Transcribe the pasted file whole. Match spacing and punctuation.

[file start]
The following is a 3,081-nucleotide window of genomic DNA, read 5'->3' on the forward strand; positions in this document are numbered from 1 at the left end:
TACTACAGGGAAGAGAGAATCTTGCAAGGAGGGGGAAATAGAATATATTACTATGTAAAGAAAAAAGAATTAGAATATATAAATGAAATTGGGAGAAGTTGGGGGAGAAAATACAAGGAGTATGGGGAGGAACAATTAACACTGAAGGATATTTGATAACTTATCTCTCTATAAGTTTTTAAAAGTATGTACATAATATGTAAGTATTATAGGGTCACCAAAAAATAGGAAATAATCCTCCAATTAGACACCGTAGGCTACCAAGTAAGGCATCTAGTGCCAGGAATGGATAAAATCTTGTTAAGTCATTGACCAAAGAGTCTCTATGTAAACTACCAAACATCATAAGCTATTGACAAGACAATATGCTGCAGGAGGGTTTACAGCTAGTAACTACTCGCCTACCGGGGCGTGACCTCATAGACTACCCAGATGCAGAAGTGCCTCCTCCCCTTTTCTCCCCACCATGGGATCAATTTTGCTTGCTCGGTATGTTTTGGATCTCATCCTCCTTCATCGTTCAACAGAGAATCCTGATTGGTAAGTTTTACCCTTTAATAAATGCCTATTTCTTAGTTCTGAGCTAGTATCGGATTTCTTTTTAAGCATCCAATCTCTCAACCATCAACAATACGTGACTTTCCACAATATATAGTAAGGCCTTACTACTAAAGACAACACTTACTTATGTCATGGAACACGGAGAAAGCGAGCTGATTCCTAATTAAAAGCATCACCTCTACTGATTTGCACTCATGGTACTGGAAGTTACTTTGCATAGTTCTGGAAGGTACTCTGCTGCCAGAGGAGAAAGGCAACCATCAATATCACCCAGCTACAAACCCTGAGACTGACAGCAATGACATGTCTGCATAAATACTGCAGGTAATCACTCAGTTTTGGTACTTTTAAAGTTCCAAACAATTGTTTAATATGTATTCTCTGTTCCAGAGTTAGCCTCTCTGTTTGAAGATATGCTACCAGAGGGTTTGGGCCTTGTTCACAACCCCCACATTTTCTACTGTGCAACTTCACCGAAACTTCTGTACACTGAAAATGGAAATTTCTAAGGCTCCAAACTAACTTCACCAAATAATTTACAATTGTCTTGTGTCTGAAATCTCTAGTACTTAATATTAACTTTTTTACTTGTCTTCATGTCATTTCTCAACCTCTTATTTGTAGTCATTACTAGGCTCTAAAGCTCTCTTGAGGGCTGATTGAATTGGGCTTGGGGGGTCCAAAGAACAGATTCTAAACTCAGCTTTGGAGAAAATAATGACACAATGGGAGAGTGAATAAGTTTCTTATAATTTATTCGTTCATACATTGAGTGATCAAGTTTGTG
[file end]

The following is a 3,081-nucleotide window of genomic DNA, read 5'->3' on the forward strand; positions in this document are numbered from 1 at the left end:
TACTACAGGGAAGAGAGAATCTTGCAAGGAGGGGGAAATAGAATATATTACTATGTAAAGAAAAAAGAATTAGAATATATAAATGAAATTGGGAGAAGTTGGGGGAGAAAATACAAGGAGTATGGGGAGGAACAATTAACACTGAAGGATATTTGATAACTTATCTCTCTATAAGTTTTTAAAAGTATGTACATAATATGTAAGTATTATAGGGTCACCAAAAAATAGGAAATAATCCTCCAATTAGACACCGTAGGCTACCAAGTAAGGCATCTAGTGCCAGGAATGGATAAAATCTTGTTAAGTCATTGACCAAAGAGTCTCTATGTAAACTACCAAACATCATAAGCTATTGACAAGACAATATGCTGCAGGAGGGTTTACAGCTAGTAACTACTCGCCTACCGGGGCGTGACCTCATAGACTACCCAGATGCAGAAGTGCCTCCTCCCCTTTTCTCCCCACCATGGGATCAATTTTGCTTGCTCGGTATGTTTTGGATCTCATCCTCCTTCATCGTTCAACAGAGAATCCTGATTGGTAAGTTTTACCCTTTAATAAATGCCTATTTCTTAGTTCTGAGCTAGTATCGGATTTCTTTTTAAGCATCCAATCTCTCAACCATCAACAATACGTGACTTTCCACAATATATAGTAAGGCCTTACTACTAAAGACAACACTTACTTATGTCATGGAACACGGAGAAAGCGAGCTGATTCCTAATTAAAAGCATCACCTCTACTGATTTGCACTCATGGTACTGGAAGTTACTTTGCATAGTTCTGGAAGGTACTCTGCTGCCAGAGGAGAAAGGCAACCATCAATATCACCCAGCTACAAACCCTGAGACTGACAGCAATGACATGTCTGCATAAATACTGCAGGTAATCACTCAGTTTTGGTACTTTTAAAGTTCCAAACAATTGTTTAATATGTATTCTCTGTTCCAGAGTTAGCCTCTCTGTTTGAAGATATGCTACCAGAGGGTTTGGGCCTTGTTCACAACCCCCACATTTTCTACTGTGCAACTTCACCGAAACTTCTGTACACTGAAAATGGAAATTTCTAAGGCTCCAAACTAACTTCACCAAATAATTTACAATTGTCTTGTGTCTGAAATCTCTAGTACTTAATATTAACTTTTTTACTTGTCTTCATGTCATTTCTCAACCTCTTATTTGTAGTCATTACTAGGCTCTAAAGCTCTCTTGAGGGCTGATTGAATTGGGCTTGGGGGGTCCAAAGAACAGATTCTAAACTCAGCTTTGGAGAAAATAATGACACAATGGGAGAGTGAATAAGTTTCTTATAATTTATTCGTTCATACATTGAGTGATCAAGTTTGTG